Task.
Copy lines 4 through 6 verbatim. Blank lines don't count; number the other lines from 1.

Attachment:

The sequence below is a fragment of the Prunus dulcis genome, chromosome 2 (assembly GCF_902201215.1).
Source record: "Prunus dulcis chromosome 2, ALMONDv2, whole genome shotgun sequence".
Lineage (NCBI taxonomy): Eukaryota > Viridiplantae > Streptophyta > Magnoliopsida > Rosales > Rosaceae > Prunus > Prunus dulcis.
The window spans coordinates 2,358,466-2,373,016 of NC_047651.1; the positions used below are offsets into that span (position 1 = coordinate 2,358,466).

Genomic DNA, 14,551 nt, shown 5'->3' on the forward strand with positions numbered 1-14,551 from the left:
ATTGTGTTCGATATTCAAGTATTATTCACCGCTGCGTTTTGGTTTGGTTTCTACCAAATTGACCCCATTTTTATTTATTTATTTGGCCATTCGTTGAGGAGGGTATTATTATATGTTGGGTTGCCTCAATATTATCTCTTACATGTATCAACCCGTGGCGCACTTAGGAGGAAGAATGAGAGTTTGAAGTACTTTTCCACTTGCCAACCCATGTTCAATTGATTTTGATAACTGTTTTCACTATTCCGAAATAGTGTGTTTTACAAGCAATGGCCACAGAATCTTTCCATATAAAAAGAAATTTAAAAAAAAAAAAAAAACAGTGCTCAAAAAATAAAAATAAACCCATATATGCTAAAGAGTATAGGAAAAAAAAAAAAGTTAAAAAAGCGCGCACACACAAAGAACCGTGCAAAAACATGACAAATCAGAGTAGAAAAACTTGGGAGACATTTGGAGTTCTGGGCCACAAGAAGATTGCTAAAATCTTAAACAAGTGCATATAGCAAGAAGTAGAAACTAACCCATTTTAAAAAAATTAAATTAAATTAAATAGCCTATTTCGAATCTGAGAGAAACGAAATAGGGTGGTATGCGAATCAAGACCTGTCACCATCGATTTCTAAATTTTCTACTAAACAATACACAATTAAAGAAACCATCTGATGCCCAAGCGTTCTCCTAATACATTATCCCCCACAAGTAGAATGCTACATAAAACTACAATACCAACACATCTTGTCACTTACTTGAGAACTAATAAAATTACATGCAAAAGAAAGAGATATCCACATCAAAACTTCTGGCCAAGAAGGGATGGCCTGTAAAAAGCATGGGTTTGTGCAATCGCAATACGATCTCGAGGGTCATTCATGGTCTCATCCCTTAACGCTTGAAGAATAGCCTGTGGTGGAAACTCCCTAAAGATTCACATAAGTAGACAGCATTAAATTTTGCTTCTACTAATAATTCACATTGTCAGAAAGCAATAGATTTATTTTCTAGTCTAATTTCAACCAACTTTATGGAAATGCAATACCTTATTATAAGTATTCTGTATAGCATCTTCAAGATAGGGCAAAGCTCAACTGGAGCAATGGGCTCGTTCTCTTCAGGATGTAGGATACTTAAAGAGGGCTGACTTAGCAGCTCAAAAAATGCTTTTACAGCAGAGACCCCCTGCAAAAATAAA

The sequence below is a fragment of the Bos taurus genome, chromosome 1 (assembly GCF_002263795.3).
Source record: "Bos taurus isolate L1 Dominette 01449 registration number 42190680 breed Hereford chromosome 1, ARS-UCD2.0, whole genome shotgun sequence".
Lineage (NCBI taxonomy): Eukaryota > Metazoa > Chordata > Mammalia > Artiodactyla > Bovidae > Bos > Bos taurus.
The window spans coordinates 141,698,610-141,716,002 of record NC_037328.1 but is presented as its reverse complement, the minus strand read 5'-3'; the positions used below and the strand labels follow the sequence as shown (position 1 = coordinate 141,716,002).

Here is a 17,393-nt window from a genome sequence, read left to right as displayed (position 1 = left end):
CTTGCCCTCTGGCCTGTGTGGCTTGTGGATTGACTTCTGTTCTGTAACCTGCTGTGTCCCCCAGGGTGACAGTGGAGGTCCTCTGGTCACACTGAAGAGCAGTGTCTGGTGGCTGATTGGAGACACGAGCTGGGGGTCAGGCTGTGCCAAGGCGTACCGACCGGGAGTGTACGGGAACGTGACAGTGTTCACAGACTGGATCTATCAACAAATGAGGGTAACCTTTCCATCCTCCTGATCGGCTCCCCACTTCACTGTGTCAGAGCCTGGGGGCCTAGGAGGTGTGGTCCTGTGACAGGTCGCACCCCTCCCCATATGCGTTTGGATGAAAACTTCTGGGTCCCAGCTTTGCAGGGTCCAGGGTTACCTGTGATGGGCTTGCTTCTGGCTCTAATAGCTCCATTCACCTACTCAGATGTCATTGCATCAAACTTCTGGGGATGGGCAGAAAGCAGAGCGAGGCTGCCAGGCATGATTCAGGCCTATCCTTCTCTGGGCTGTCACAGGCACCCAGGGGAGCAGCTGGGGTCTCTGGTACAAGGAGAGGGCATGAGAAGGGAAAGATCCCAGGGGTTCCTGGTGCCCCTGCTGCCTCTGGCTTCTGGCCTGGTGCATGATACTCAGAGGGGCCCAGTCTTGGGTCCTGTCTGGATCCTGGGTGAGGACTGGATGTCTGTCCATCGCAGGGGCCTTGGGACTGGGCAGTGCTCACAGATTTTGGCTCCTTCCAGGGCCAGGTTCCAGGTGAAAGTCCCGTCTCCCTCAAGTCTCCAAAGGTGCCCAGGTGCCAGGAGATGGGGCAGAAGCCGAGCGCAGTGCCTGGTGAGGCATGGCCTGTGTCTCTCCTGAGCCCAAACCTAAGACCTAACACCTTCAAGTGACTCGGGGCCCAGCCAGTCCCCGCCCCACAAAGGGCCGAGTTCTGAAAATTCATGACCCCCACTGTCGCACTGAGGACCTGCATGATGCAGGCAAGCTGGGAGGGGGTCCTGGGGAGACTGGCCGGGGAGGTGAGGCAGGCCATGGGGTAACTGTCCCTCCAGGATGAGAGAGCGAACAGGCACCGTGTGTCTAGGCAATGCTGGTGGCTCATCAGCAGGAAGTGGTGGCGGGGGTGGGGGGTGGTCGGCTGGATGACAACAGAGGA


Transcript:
The window spans coordinates 2,358,466-2,373,016 of NC_047651.1; the positions used below are offsets into that span (position 1 = coordinate 2,358,466).

Genomic DNA, 14,551 nt, shown 5'->3' on the forward strand with positions numbered 1-14,551 from the left:
ATTGTGTTCGATATTCAAGTATTATTCACCGCTGCGTTTTGGTTTGGTTTCTACCAAATTGACCCCATTTTTATTTATTTATTTGGCCATTCGTTGAGGAGGGTATTATTATATGTTGGGTTGCCTCAATATTATCTCTTACATGTATCAACCCGTGGCGCACTTAGGAGGAAGAATGAGAGTTTGAAGTACTTTTCCACTTGCCAACCCATGTTCAATTGATTTTGATAACTGTTTTCACTATTCCGAAATAGTGTGTTTTACAAGCAATGGCCACAGAATCTTTCCATATAAAAAGAAATTTAAAAAAAAAAAAAAAACAGTGCTCAAAAAATAAAAATAAACCCATATATGCTAAAGAGTATAGGAAAAAAAAAAAAGTTAAAAAAGCGCGCACACACAAAGAACCGTGCAAAAACATGACAAATCAGAGTAGAAAAACTTGGGAGACATTTGGAGTTCTGGGCCACAAGAAGATTGCTAAAATCTTAAACAAGTGCATATAGCAAGAAGTAGAAACTAACCCATTTTAAAAAAATTAAATTAAATTAAATAGCCTATTTCGAATCTGAGAGAAACGAAATAGGGTGGTATGCGAATCAAGACCTGTCACCATCGATTTCTAAATTTTCTACTAAACAATACACAATTAAAGAAACCATCTGATGCCCAAGCGTTCTCCTAATACATTATCCCCCACAAGTAGAATGCTACATAAAACTACAATACCAACACATCTTGTCACTTACTTGAGAACTAATAAAATTACATGCAAAAGAAAGAGATATCCACATCAAAACTTCTGGCCAAGAAGGGATGGCCTGTAAAAAGCATGGGTTTGTGCAATCGCAATACGATCTCGAGGGTCATTCATGGTCTCATCCCTTAACGCTTGAAGAATAGCCTGTGGTGGAAACTCCCTAAAGATTCACATAAGTAGACAGCATTAAATTTTGCTTCTACTAATAATTCACATTGTCAGAAAGCAATAGATTTATTTTCTAGTCTAATTTCAACCAACTTTATGGAAATGCAATACCTTATTATAAGTATTCTGTATAGCATCTTCAAGATAGGGCAAAGCTCAACTGGAGCAATGGGCTCGTTCTCTTCAGGATGTAGGATACTTAAAGAGGGCTGACTTAGCAGCTCAAAAAATGCTTTTACAGCAGAGACCCCCTGCAAAAATAAA